A Writing of Peace
By Wayne Baltz

(This is a piece I composed on the morning of Monday, March 24, '03)

Five a.m., snowing hard, and the myriad flakes rushing past the porch light trigger a pang of fear: Last Wednesday morning, as the depth of snow rushed headlong toward four feet, my anxiety deepened with it. Each innocent, beautiful, delicate sculpture trapping me, burying me, and nothing I could do to stop it.

That evening a heavier sky began raining down on Baghdad. Unlike my snow, which had since ceased, the Iraqi downpour was just beginning. It exploded on impact. It reduced buildings to rubble, mangled flesh and bone, and scarred two nations and a watching world. My downpour came from Nature. Iraq’s was made in America.

I had hoped, believed it possible up until that last instant, that George Bush would seize the opportunity presented him to wage peace rather than war, to point the world down a new path, to recognize and model a new definition of strength and power. But he has chosen an old, familiar road. The world will have to wait another day for an enlightened leader.

I do not stand with this president and his administration. This is not America At War as one of the morning TV programs proclaims. I do not give my body. I do not give my spirit. I do not give me. I am an American. And while citizenship may now entail the denial of civil rights this nation once held dear, it does not affect my rights or responsibilities as a human being. At the very most, it is America-minus-one At War.

A century and a half ago, in the midst of another dark period in our nation’s history, Henry David Thoreau said, "I have lived for the last month—and I think that every man . . . capable of the sentiment of patriotism must have had a similar experience—with the sense of having suffered a vast and indefinite loss. I did not know at first what ailed me. At last it occurred to me that what I had lost was a country." I think that our country was not lost then, and is not lost now. But we are a wounded nation, and in our pain and rage our nation is willfully wounding the world.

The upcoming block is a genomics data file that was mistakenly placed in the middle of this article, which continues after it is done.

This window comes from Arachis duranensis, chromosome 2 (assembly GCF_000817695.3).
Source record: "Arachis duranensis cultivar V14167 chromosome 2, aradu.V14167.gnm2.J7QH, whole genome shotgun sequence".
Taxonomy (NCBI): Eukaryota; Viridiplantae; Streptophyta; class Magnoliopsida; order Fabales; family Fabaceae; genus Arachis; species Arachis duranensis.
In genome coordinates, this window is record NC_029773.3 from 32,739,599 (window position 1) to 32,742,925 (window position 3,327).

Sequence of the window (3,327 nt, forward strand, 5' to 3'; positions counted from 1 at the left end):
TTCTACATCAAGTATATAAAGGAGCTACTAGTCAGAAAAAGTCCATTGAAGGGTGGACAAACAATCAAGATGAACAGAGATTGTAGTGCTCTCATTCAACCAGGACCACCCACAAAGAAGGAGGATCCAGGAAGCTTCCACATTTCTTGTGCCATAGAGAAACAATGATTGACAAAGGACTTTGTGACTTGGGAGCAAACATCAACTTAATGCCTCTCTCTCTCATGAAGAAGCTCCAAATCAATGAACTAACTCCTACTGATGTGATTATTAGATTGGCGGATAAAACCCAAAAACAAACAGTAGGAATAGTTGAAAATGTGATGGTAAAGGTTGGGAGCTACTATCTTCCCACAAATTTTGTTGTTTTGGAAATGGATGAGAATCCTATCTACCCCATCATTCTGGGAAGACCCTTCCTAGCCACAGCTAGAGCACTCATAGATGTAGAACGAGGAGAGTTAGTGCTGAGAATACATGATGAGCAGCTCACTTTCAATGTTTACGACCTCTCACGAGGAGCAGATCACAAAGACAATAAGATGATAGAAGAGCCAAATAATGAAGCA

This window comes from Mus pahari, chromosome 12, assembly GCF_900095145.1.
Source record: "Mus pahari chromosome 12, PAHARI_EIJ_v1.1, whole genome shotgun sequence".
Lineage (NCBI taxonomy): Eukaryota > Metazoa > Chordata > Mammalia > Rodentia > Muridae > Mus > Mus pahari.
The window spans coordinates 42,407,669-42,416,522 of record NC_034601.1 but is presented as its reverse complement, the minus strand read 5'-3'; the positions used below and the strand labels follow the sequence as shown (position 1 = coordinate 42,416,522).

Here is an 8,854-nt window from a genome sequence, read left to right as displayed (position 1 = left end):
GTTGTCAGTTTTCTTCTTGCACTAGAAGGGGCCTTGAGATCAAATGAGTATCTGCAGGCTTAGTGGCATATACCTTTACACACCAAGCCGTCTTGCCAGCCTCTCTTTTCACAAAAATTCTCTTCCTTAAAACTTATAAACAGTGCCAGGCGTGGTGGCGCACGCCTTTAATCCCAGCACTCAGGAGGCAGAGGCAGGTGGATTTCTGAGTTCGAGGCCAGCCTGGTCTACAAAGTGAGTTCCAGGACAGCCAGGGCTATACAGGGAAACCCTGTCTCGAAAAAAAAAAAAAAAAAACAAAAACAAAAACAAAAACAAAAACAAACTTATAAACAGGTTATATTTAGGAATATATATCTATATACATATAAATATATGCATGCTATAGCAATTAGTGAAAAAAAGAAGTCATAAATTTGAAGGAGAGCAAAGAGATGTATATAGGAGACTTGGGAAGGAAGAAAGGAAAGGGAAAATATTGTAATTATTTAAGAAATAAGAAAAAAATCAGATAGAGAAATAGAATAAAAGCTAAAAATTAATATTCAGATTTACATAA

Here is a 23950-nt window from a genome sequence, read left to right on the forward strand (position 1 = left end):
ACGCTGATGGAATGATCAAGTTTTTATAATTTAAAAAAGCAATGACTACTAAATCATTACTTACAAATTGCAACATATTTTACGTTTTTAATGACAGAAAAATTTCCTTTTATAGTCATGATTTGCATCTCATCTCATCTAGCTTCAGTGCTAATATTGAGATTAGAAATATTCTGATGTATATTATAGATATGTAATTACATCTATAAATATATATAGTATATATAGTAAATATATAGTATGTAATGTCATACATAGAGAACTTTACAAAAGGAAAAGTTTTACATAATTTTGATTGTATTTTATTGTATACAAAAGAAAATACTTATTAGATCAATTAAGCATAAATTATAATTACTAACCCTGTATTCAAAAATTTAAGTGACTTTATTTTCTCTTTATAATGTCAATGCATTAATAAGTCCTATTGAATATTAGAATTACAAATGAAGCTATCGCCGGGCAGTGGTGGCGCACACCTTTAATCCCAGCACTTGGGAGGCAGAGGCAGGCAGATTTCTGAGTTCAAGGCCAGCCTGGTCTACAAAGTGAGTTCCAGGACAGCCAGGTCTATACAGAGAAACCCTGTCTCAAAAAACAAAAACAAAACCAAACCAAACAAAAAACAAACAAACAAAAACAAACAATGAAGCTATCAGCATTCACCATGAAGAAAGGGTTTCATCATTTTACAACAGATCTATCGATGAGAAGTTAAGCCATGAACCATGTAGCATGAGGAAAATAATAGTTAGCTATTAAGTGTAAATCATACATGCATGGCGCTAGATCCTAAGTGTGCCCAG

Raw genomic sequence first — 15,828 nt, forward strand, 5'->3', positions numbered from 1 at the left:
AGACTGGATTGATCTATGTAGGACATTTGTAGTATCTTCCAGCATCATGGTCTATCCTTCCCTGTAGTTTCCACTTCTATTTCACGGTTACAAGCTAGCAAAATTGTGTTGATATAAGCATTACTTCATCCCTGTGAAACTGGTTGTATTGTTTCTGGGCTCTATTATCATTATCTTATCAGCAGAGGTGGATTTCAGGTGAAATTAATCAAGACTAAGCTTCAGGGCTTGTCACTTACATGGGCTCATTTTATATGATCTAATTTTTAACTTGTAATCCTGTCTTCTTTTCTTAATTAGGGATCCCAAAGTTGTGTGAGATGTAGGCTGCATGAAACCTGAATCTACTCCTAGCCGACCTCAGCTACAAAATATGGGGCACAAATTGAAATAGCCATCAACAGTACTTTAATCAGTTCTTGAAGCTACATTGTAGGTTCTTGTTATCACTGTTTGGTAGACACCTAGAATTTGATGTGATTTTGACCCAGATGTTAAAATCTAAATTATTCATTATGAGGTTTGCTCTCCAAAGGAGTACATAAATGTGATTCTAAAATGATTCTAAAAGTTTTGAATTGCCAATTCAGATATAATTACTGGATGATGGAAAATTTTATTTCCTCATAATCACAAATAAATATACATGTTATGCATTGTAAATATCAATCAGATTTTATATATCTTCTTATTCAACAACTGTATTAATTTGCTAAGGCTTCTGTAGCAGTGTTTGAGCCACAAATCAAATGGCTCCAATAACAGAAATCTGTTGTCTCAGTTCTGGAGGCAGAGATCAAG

Simply put, I do not want Iraqis to die in this needless war. And they are dying. How can I, a fellow human being, not be sympathetic? It is their country after all, their countryside and cities and homes we have invaded, their children who are being sacrificed. Whatever may eventually be "found" in Iraq, it is America’s weapons of mass destruction that have first been loosed in the Garden of Eden.

I do not want American soldiers to die, either. I want them to go back to their ships, to return to lands that welcome them. Let them watch if need be, while the inspectors inspect. Then bring them home.

Six a.m. The snow falls more heavily now, pure and powerful, silent and all encompassing. It is not American snow. It is Nature’s gift. It belongs to the world, and so do I.


Wayne Baltz is a resident of Larimer County, CO, and co-author of
"Fierce Blessing: A Journey into Alzheimer's, Compassion, and the Joy of Being"


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